I found the following information at Wikipedia under the heading "tsampa"
- "Apart from tea, tsampa is the staple, indeed often the only, diet of the Tibetans. It is a kind of flour made from roasted barley. This is how you eat it. You leave a little buttered tea in the bottom of your bowl and put a big dollop of tsampa on top of it. You stir gently with the forefinger, then knead with the hand, meanwhile twisting your bowl round and round until you finish up with a large dumplinglike object which you proceed to ingest, washing it down with more tea. The whole operation demands a high degree of manual dexterity, and you need a certain amount of practical experience before you can judge correctly how much tsampa goes with how much tea. Until you get these proportions right the end product is apt to turn into either a lump of desiccated dough or else a semiliquid paste which sticks to your fingers. Sometimes you lace this preparation with a form of powdered milk, made from curds which have been dried in the sun."
Making Tsampa is quite easy to do at home, but requires time - and a good-quality Barley grain. Organic semi-hulled is fine. You will need:
A large flat iron skillet. 250g organic barley. A wooden utensil (Fork, spatula, spoon). A large flat surface, covered in a clean cloth. A coffee/spice grinder.
Take the organic pearl barley, place in a bowl, cover well with cold water and soak for 12 – 24 hours. Drain the barley in a sieve (discard water) and leave to drain well for 10 minutes.
Heat a good, solid, flat, cast-iron skillet (as large as you have), over a medium heat. Take a couple of handfuls of the soaked barley, and put them into the heated skillet. Stir well with your chosen wooden utensil.
You’ll notice the following, happening. The barley goes from white/opaque to translucent, and pearl-like in colour. Keep stirring, to keep the grains from sticking together (or to the pan). Gradually, as they cook, they will turn to white again. Keep stirring until they go a nice nutty brown colour. I suggest the same colour of hazelnut skins. When roasted to your satisfaction (they will flow very loosely around the pan and sound “Gravel-y”) transfer them onto your flat surface, on which you’ve put a clean cloth. Spread them out to cool. Proceed as above with the remaining barley, until it’s all roasted, and on your cooling surface. When cold, transfer to a clean jar. end quote from wikipedia.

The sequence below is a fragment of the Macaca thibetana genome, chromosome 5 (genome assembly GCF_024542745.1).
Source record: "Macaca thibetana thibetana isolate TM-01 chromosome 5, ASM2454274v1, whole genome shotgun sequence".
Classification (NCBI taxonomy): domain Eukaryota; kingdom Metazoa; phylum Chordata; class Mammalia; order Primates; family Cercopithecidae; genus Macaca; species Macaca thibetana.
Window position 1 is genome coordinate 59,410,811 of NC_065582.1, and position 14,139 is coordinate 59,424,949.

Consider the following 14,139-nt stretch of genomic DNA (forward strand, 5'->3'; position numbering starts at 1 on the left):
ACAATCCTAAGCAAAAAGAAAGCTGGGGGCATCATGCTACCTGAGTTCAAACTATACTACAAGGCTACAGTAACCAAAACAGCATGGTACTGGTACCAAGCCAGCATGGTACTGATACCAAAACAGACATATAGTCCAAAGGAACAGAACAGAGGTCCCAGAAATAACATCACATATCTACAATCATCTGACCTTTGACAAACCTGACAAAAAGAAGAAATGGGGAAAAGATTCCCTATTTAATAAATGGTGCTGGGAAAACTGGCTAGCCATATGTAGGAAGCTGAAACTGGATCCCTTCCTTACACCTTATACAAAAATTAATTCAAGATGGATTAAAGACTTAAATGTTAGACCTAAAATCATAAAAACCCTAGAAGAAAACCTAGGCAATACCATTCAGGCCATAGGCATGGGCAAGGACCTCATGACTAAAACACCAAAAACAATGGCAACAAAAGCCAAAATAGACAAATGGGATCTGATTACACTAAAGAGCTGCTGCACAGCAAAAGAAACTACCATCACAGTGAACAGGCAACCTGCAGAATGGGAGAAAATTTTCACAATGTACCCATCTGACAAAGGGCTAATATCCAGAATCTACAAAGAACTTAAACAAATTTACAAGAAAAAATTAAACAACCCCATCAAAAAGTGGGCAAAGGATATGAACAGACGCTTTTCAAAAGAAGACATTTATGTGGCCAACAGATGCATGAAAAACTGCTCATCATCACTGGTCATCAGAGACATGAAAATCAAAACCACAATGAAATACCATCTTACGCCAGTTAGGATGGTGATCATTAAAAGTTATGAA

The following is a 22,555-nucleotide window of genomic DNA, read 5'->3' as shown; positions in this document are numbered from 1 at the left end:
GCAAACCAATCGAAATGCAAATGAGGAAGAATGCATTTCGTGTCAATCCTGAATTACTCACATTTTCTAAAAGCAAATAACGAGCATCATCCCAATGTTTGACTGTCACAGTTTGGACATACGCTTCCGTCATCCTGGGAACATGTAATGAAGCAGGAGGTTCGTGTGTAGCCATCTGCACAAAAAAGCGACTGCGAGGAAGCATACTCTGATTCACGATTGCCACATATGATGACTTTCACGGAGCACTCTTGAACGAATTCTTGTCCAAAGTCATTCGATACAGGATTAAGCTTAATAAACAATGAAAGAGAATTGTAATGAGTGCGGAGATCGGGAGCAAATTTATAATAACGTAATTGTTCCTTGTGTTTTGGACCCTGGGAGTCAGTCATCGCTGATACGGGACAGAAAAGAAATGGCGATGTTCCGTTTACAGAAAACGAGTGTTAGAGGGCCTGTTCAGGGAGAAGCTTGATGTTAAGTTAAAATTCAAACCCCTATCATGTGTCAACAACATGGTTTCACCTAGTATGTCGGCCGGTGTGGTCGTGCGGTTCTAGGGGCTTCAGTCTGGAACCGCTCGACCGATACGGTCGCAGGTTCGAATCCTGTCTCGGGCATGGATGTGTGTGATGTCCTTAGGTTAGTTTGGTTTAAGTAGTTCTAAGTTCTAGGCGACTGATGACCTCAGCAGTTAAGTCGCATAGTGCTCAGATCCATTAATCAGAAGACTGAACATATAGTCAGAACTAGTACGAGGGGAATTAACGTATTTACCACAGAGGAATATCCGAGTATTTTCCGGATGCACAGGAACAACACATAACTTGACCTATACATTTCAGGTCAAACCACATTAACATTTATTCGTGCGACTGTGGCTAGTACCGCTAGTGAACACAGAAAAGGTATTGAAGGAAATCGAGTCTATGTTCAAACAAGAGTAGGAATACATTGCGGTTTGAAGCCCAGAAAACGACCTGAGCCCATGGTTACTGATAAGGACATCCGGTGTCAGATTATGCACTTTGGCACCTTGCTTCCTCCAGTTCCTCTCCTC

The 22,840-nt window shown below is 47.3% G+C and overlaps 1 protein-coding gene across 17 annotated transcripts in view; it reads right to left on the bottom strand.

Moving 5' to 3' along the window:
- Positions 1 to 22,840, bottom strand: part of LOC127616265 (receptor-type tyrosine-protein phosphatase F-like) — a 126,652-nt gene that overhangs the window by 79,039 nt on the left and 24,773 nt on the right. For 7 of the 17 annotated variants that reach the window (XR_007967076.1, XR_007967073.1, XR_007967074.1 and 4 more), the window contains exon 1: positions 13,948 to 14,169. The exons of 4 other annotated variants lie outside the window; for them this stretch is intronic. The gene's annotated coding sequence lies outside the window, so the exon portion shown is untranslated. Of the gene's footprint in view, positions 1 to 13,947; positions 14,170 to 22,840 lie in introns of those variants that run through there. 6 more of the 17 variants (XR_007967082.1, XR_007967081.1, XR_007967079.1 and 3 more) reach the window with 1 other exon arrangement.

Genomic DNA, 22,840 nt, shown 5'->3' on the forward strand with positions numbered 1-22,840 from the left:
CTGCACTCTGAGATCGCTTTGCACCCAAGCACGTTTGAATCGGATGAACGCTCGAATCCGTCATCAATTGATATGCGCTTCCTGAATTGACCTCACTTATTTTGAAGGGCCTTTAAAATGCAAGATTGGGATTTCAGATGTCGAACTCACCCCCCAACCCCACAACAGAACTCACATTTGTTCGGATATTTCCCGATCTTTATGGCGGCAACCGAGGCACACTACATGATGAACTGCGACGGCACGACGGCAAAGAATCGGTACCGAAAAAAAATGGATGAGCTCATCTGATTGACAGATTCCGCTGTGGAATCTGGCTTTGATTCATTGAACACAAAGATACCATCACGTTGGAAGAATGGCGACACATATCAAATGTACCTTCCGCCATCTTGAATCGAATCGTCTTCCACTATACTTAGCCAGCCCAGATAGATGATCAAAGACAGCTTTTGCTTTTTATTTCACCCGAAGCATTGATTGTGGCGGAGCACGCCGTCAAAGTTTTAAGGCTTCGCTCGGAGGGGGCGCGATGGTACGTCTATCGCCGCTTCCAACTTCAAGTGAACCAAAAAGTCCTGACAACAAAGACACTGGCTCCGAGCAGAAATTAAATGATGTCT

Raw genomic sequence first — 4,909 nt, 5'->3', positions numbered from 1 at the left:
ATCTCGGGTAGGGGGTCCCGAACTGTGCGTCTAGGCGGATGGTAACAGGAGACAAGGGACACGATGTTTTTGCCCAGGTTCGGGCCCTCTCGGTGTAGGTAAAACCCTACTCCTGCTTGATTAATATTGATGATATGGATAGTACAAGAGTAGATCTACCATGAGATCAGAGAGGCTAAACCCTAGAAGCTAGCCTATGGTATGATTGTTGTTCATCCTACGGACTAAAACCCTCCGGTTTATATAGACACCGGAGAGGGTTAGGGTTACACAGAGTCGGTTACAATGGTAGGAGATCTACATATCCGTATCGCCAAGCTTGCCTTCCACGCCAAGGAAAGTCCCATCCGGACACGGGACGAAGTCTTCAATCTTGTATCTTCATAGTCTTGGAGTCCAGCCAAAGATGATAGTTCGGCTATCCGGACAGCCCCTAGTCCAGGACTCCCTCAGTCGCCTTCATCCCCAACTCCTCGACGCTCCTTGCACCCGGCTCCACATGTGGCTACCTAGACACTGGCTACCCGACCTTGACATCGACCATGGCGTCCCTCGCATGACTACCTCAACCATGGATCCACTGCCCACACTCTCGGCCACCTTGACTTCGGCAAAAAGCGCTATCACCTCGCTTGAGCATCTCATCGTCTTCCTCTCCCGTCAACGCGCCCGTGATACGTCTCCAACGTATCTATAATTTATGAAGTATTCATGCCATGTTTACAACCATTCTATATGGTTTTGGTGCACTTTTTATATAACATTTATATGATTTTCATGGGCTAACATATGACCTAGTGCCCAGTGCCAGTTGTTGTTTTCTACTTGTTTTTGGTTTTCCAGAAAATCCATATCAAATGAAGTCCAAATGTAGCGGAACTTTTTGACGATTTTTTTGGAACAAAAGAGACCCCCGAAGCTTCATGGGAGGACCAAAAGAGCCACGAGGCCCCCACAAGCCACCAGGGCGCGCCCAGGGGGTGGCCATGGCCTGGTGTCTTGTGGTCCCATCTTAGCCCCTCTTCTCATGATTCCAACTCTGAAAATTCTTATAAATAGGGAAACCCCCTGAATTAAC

I bought my white tsampa online through Mahasiddha.org there. I'm not sure they still do this. I bought some white and some purple tsampa. I found the purple tsampa too bitter for my taste so then I kept the white tsampa in my freezer. So whenever I want some I get the zip lock bag of tsampa out of the freezer and pour some barley flour (roasted tsampa) in a bowl with butter and mix it up into the dumpling like consistency I saw in Nepal and Himalayan India around Tibetans and Sherpas both of which are usually Tibetan Buddhist throughout the Himalayas or were in the mid 1980s when I was there. I stayed in a Sherpa home of my guide's Aunt with my wife and family then at about 10,000 feet. When we arrived it was snowing and the only heat came from a little kitchen fire in the middle of the living room in the middle of the wood floor. The smoke went up and out the eves and into the snowy outside(there was no chimney in this traditional Himalayan house). Inside the living area there was a carved wooden Buddha 3 feet tall on a shelf and an alter and large copper plates for eating dinner which usually consisted of chunks of potatoes cooked in curry, mo mos which are potato or meat filled dumplings hand made, Tibetan Butter tea or regular tea, and if you were really lucky a little hard candy for dessert. We woke up the next day to about 1 foot of snow outside and we were about 25 miles from the nearest dirt road then and at about 10,000 feet in altitude. The dinner plates being copper was because it was too far to carry new plates (25 to 50 miles) (car or truck and then on foot) if you had a China plate and accidentally broke it for any reason. We often saw men who carried things long distances like human trucks carrying everything from food to clothes to building materials like corrugated pieces of aluminum roofing. I often wondered how many died when hauling that kind of roofing in a high wind along trails that I often walked with thousands of feet drop-offs of cliff trails, suspension bridges across gorges and streams and the like? Most of these haulers I heard didn't usually live past 40 or 50 years of age. Because of this they usually got married around 15 since their lives might be short. In comparison to their unlimited bravado (which sometimes led to death or injury) I often felt like my family and I were almost a different species. It was like sharing the trail with people from 1000 years ago in many ways. Most were not educated and could not write or read at that time either. However, one had to admire these men and their short lives of bravado hauling almost anything carryable over almost straight up and down terrain of thousands of feet, from the tops of mountain passes and through the rivers below and across suspension bridges blowing and shaking in the winds.